MRC Child Psychiatry Unit, Institute of Psychiatry, London, U.K.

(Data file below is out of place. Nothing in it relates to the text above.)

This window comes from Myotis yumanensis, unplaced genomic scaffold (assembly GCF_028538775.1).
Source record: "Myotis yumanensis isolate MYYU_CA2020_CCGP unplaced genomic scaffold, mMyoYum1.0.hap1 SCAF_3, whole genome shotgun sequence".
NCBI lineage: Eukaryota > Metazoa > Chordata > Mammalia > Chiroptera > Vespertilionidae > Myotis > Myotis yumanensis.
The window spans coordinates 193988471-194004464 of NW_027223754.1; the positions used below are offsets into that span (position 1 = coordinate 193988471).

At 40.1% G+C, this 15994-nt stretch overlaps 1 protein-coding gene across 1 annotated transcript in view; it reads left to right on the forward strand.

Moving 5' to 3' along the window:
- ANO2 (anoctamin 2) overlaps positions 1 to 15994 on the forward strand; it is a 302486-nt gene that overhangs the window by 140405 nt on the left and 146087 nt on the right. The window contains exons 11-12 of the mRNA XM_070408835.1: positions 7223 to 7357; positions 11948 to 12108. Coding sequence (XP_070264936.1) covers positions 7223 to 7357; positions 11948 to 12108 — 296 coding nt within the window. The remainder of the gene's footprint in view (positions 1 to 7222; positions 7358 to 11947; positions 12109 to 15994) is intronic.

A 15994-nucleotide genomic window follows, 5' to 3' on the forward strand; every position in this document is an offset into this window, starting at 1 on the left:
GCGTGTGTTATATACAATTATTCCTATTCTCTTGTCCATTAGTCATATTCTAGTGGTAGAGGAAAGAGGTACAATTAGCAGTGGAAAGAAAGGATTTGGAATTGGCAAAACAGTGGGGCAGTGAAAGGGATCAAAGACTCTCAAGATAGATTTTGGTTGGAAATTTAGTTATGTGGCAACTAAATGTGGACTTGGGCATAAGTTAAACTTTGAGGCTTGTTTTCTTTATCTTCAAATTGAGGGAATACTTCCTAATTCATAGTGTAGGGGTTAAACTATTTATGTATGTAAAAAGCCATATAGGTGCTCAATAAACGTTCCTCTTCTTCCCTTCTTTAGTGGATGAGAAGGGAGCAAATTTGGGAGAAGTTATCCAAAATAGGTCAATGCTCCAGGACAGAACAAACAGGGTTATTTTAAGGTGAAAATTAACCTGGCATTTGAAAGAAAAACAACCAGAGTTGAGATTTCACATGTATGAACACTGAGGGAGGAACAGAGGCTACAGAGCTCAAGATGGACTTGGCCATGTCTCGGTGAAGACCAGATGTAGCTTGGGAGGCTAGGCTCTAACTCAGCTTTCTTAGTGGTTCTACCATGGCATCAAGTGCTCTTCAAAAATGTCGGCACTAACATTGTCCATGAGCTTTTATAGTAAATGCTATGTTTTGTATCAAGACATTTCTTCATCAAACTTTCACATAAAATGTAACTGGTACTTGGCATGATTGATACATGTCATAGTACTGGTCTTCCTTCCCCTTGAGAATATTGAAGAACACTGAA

Early screening studies of autistic individuals suggested that up to one-quarter of cases were associated with the Fragile X anomaly. Recent studies find that the usual behavioural phenotype of the Fragile X anomaly is distinct from autism as usually defined, and that a variety of methodological factors contribute to the variability of the prevalence estimates. We report the prevalence of the Fragile X anomaly, using strict cytogenetic criteria, in a large sample of autistic individuals whose diagnosis was confirmed using a standardised diagnostic instrument. The anomaly was detected in 1.6% of tested autistic individuals from a combined sample of: autistic twins; clinic attenders; and, individuals from families multiplex for autism or related cognitive phenotypes. The anomaly was not detected in greater than 2.5% of any of the constituent samples and accounted for only a small proportion of the genetic influences amongst concordant twins and multiplex families. The anomaly was detected in 5% of the 40 tested autistic females, confirming reports that the prevalence of the anomaly is similar amongst autistic individuals of both sexes.